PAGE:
The Seafood Bar: sashimi, freshly shucked seasonal oyster, tiger prawns, blue mussels, salmon tartar, diver scallop, freshwater crayfish:

My first round was heavy on the seafood, featuring the Moules Mariniere which was freshly prepared at the seafood bar of Dutch black mussels cooked with butter, garlic, white wine and thyme. My favourite was of course the freshly shucked oysters:

In addition to gorging our faces out on the galettes and seafood, we ordered four main courses from the menu.

Tandoori Chicken with Naan Bread and Raita:

Pan-fried Red Mullet and Grilled Mussels on Olive Couscous:

Seafood Fried Rice with Shrimp, Asparagus and Scallops:

Grilled Beef Filet Mignon with Black Truffle Rosti Bites:

Dessert included tiramisu, raspberry trifle and doughnuts:

Lots of mini cakes and tarts and puddings:

Vanilla Crepes with berries:

The Sunday Brunch at Cafe Deco is pretty good value for the quality and range.

[Prices quoted above do not include the 10% service charge.]

Cafe Deco [The ONE]
20th Floor, The ONE
100 Nathan Road
Tsim Sha Tsui, Hong Kong
Tel. +85 2 2849 5111

Saturday, 4 March 2017

Yummy Vietnamese @ Indochine, Melbourne

When we were in Melbourne a couple of months ago, we met up with two of my friends from primary school (who moved to Melbourne the first chance they got). One of them suggested meeting at either a pizzeria or Vietnamese, and I voted for Vietnamese food without hesitation. Located in Box Hill, Indochine has been operating for many years, gaining a good reputation and building up a loyal customer base. Service was efficient and the food we ordered was delicious. Price was reasonable too, so I can see why Indochine is a popular choice.

Pad-Thai with chicken, as requested by the 8-year-old. Tasty:

Bun (rice vermicelli) with Char-grilled Lemongrass Pork. This was nice and brought back fond memories of eating bun cha in our 2015 trip to Hanoi:

Indochine's Banh Xeo (omelette/pancake) was also delicious:

And you can't go wrong with the Special Broken Rice - Com Tam, with pork chop, fried egg, steamed pork-egg pate and shredded pork:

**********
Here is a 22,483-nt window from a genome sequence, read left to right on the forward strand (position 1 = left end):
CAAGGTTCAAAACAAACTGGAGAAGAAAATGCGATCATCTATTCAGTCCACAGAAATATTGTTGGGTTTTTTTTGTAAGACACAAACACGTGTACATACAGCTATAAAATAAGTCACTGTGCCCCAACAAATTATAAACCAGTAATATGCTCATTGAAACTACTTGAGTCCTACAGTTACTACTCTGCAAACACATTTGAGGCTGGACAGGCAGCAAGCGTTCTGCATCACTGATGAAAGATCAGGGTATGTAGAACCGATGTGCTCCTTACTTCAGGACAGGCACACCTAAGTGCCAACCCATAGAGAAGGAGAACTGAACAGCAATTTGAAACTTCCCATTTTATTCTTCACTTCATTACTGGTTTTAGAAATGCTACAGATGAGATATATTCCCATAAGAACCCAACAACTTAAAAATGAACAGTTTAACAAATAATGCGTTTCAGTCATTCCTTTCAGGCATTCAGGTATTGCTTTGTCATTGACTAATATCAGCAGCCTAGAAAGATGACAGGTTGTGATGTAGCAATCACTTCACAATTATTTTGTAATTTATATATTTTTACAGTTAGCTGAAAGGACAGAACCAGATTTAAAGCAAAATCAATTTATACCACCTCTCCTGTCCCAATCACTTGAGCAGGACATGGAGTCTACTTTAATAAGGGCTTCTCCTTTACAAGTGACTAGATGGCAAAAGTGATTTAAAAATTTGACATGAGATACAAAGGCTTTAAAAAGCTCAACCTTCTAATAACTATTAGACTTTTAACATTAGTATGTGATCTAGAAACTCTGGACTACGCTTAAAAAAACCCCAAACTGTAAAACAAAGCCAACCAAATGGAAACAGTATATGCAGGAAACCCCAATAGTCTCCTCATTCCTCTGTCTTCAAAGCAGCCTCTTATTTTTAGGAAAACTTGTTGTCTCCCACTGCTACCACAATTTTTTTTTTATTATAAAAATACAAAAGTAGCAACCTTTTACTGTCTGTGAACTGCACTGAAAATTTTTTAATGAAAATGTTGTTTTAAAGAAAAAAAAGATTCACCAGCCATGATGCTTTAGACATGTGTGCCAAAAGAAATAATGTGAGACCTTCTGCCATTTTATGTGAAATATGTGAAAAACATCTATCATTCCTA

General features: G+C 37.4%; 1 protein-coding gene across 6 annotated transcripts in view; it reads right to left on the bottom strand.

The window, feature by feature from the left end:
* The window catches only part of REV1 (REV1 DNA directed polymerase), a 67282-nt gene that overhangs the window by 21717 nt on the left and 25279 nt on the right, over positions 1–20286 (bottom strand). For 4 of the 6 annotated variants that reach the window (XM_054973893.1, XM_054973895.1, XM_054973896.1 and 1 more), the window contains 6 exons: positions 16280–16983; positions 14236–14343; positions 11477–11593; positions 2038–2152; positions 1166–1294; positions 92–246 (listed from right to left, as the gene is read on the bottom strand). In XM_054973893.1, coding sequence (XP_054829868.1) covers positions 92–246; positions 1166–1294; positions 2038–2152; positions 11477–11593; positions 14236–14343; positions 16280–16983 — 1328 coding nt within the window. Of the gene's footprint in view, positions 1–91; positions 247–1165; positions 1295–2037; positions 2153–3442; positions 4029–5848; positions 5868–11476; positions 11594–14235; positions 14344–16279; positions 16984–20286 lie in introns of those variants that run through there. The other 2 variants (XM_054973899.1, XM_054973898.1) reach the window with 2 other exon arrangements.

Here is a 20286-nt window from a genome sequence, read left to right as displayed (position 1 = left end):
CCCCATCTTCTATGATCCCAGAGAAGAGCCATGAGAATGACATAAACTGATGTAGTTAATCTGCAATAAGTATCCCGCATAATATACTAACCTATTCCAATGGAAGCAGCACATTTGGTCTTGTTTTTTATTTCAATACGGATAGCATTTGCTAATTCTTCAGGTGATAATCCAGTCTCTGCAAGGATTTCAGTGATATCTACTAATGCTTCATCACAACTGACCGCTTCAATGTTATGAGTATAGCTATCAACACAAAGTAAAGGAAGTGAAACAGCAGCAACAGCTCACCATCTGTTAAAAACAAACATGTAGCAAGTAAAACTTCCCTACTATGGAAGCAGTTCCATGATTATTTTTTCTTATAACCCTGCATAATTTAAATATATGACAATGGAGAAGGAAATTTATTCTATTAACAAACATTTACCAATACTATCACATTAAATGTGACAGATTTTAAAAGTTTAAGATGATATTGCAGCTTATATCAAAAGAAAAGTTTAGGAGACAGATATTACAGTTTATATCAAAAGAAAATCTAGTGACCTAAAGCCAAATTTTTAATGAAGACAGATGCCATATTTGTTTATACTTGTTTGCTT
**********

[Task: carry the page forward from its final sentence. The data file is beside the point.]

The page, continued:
51 Carrington Rd
Box Hill VIC 3128
+61 3 9890 2966

Indochine Menu, Reviews, Photos, Location and Info - Zomato

Saturday, 25 February 2017

Classic British Colonial dinner @ Jimmy's Kitchen [Central], Hong Kong

Jimmy's Kitchen is well-known in Hong Kong, having its roots established in 1928. The current location in Central has been running since 1976, and the atmosphere - dim lighting, dark wood furnishing, and carpet - evokes Hong Kong's past as a British colony. The food served at Jimmy's is described as 'colonial cuisine', and there is a wide selection of classical dishes like spaghetti bolognaise, fish and chips, curries, steak, and roast dinners. This is the sort of place where the classics rule, so don't expect anything innovative or experimental. Service was courteous and faultless, and the food was delicious. If you're in search for comfort British food in Hong Kong, then Jimmy's Kitchen is the place to go.

Duck Breast a la Orange (HK$258), from the Classics page. The duck was juicy and perfectly complemented by the orange sauce:

Grilled King Prawns (HK$198). Succulent prawns simply dressed in butter and served with rice and broccoli:

Sticky Date Pudding with butterscotch sauce (HK$72):

[Prices quoted above do not include the 10% service charge.]

Jimmy's Kitchen
Basement level
South China Building
1 Wyndham St
Central, Hong Kong
Tel. +85 2 2526 5293